Airlines lost a record number of bags. A recent report found that last year airlines lost more than 30 million pieces of luggage. What the headlines do not announce is that passengers checked in more than 30 billion pieces of luggage, meaning that the loss ratio was just one in a thousand. Even more interesting is that most “lost” bags were returned to their owners within 36 hours; only 240,000 pieces of luggage were never located. So, overall, the airlines did a pretty good job handling passengers’ baggage. But “pretty good” doesn’t sell newspapers. (Side note: The study cited was commissioned by a company that claims to have a solution for lost airline bags. Can we say, “Vested interest!” here?)
It’s harder to find airline award seats. In my experience, this is simply not true. I recently called Delta Air Lines in a quest to get two first class tickets to Hawaii, the most coveted flight award. I was prepared to spend hours with my calendar in hand trying to find the right combination of dates and flight times. Surprisingly, I was able to get tickets with my first request. Furthermore, Randy Petersen, frequent flier guru and coauthor of “The Mileage Pro,” states that airlines continue to deliver 80 percent of all free-ticket awards, even as demand increases.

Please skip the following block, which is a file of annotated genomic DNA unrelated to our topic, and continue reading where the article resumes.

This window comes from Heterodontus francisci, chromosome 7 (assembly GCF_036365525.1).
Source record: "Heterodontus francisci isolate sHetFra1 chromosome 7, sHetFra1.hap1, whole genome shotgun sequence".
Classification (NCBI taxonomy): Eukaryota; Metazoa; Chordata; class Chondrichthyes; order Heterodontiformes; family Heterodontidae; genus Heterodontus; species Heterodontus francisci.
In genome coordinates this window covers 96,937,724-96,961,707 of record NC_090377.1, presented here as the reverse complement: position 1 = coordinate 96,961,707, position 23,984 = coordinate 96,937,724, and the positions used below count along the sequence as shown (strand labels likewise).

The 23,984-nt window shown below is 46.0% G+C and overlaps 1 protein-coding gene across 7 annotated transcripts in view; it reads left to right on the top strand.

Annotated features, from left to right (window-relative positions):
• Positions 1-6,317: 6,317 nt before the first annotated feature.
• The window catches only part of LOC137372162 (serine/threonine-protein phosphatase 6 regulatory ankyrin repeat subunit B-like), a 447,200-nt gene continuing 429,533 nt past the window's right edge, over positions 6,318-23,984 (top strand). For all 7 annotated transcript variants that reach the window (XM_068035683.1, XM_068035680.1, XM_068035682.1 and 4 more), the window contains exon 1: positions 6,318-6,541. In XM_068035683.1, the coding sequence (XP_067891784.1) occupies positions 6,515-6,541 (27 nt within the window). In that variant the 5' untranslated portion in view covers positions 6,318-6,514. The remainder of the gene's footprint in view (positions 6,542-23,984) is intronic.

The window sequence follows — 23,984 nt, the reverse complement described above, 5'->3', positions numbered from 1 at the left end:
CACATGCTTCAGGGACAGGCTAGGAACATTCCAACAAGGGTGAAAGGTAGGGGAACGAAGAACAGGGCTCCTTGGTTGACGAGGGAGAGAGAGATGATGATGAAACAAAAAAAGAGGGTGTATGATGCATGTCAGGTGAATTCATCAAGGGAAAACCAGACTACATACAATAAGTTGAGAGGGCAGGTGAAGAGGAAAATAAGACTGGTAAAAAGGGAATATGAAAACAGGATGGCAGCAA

And the biggest mistruth is this one:
Discount airlines own the skies. There is no doubt that the majority of travel writers have a love affair with Southwest and JetBlue. For years, writers have proclaimed the virtues of their beloved upstart airlines over the prehistoric models of the legacy carriers. What these writers fail to consider are the dynamics of the marketplace. Sure, it’s been tough for the legacy carriers, but out of the ashes have risen some fairly strong airlines.
The Air Transport Association reports that mainline carriers like American Airlines, United Airlines, Continental Airlines and US Airways should rack up profits for the second quarter of 2006 with overall profitability for the year; a Bear Stearns analyst’s report states that American Airlines and Continental should post the biggest gains. Moreover, industry wide, legacy carriers’ stocks are trending upward.